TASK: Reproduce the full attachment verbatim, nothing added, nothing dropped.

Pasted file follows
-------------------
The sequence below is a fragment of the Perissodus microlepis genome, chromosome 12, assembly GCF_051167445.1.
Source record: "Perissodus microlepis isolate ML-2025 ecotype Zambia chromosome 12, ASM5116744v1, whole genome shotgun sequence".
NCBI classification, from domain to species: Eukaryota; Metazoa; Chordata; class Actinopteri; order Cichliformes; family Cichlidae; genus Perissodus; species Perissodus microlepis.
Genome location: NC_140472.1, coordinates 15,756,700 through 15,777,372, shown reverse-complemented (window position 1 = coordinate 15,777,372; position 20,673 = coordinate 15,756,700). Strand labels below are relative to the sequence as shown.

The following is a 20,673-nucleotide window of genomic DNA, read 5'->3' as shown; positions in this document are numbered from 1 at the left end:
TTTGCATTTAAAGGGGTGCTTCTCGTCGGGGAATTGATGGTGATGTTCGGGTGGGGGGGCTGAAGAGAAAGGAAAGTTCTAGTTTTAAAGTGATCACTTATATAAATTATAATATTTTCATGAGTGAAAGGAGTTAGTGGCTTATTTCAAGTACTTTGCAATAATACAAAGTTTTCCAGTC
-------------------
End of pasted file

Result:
The sequence below is a fragment of the Perissodus microlepis genome, chromosome 12, assembly GCF_051167445.1.
Source record: "Perissodus microlepis isolate ML-2025 ecotype Zambia chromosome 12, ASM5116744v1, whole genome shotgun sequence".
NCBI classification, from domain to species: Eukaryota; Metazoa; Chordata; class Actinopteri; order Cichliformes; family Cichlidae; genus Perissodus; species Perissodus microlepis.
Genome location: NC_140472.1, coordinates 15,756,700 through 15,777,372, shown reverse-complemented (window position 1 = coordinate 15,777,372; position 20,673 = coordinate 15,756,700). Strand labels below are relative to the sequence as shown.

The following is a 20,673-nucleotide window of genomic DNA, read 5'->3' as shown; positions in this document are numbered from 1 at the left end:
TTTGCATTTAAAGGGGTGCTTCTCGTCGGGGAATTGATGGTGATGTTCGGGTGGGGGGGCTGAAGAGAAAGGAAAGTTCTAGTTTTAAAGTGATCACTTATATAAATTATAATATTTTCATGAGTGAAAGGAGTTAGTGGCTTATTTCAAGTACTTTGCAATAATACAAAGTTTTCCAGTC